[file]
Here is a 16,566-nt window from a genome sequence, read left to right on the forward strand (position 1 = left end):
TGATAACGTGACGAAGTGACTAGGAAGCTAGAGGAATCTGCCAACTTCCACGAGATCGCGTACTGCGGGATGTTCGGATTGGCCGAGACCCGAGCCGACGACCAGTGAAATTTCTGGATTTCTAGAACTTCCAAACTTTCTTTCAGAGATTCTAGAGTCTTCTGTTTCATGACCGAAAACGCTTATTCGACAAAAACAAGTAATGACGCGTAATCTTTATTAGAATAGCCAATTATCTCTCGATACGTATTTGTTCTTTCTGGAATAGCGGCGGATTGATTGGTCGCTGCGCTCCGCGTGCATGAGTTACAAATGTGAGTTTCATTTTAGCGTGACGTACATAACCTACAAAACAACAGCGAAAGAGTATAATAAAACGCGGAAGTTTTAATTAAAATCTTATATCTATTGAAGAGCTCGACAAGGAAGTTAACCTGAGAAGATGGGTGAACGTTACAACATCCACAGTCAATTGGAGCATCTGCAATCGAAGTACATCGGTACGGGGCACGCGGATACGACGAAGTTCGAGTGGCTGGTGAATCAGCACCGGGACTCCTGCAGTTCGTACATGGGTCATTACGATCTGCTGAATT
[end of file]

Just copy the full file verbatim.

Here is a 16,566-nt window from a genome sequence, read left to right on the forward strand (position 1 = left end):
TGATAACGTGACGAAGTGACTAGGAAGCTAGAGGAATCTGCCAACTTCCACGAGATCGCGTACTGCGGGATGTTCGGATTGGCCGAGACCCGAGCCGACGACCAGTGAAATTTCTGGATTTCTAGAACTTCCAAACTTTCTTTCAGAGATTCTAGAGTCTTCTGTTTCATGACCGAAAACGCTTATTCGACAAAAACAAGTAATGACGCGTAATCTTTATTAGAATAGCCAATTATCTCTCGATACGTATTTGTTCTTTCTGGAATAGCGGCGGATTGATTGGTCGCTGCGCTCCGCGTGCATGAGTTACAAATGTGAGTTTCATTTTAGCGTGACGTACATAACCTACAAAACAACAGCGAAAGAGTATAATAAAACGCGGAAGTTTTAATTAAAATCTTATATCTATTGAAGAGCTCGACAAGGAAGTTAACCTGAGAAGATGGGTGAACGTTACAACATCCACAGTCAATTGGAGCATCTGCAATCGAAGTACATCGGTACGGGGCACGCGGATACGACGAAGTTCGAGTGGCTGGTGAATCAGCACCGGGACTCCTGCAGTTCGTACATGGGTCATTACGATCTGCTGAATT